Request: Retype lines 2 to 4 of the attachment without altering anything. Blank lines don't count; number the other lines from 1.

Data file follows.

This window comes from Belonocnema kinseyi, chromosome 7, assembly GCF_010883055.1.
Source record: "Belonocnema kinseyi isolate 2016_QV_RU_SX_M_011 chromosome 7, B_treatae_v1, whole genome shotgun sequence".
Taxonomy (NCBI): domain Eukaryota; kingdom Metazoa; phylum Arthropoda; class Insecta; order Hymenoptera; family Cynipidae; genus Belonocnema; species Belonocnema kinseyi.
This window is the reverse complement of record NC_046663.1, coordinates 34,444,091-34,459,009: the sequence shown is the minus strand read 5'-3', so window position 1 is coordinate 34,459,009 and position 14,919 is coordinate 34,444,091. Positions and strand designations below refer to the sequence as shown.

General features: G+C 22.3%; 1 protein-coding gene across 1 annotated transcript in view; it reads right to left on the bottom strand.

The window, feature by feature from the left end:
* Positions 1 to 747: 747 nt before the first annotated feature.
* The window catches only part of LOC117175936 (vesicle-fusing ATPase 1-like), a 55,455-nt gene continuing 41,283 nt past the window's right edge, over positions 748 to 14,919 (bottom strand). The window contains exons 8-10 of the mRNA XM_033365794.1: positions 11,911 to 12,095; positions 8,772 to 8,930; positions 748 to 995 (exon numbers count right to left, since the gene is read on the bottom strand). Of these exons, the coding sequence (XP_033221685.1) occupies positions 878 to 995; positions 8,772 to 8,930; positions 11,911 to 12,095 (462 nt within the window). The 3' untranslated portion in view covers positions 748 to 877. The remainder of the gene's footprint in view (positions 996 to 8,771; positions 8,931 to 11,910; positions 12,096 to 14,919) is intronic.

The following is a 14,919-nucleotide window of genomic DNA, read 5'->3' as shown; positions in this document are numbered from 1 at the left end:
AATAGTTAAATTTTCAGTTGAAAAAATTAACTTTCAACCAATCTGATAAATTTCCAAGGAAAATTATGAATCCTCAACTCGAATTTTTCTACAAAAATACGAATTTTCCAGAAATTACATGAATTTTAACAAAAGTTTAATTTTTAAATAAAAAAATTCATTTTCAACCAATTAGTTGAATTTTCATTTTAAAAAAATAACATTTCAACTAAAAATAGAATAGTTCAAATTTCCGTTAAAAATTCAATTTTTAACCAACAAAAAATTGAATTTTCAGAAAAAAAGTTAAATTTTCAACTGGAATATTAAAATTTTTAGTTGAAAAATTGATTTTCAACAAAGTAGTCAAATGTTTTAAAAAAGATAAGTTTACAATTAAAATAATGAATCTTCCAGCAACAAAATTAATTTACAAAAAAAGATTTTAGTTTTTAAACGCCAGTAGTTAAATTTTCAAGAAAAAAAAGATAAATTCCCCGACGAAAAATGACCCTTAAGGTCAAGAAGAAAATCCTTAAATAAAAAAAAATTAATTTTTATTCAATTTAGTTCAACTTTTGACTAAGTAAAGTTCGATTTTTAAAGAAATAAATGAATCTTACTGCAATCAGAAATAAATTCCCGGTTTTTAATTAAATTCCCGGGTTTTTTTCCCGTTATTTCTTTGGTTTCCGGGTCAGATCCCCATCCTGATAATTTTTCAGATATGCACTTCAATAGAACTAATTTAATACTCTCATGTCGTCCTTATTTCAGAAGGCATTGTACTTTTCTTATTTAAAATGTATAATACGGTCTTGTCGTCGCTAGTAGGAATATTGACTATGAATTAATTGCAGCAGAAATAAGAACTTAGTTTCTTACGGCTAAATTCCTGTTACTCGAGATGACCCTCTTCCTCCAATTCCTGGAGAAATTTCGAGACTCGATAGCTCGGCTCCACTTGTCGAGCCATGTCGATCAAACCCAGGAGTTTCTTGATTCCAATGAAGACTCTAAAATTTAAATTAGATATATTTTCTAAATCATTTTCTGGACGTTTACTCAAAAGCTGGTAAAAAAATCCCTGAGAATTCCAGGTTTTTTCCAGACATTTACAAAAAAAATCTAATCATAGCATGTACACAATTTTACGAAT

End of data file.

Source record: "Belonocnema kinseyi isolate 2016_QV_RU_SX_M_011 chromosome 7, B_treatae_v1, whole genome shotgun sequence".
Taxonomy (NCBI): domain Eukaryota; kingdom Metazoa; phylum Arthropoda; class Insecta; order Hymenoptera; family Cynipidae; genus Belonocnema; species Belonocnema kinseyi.
This window is the reverse complement of record NC_046663.1, coordinates 34,444,091-34,459,009: the sequence shown is the minus strand read 5'-3', so window position 1 is coordinate 34,459,009 and position 14,919 is coordinate 34,444,091. Positions and strand designations below refer to the sequence as shown.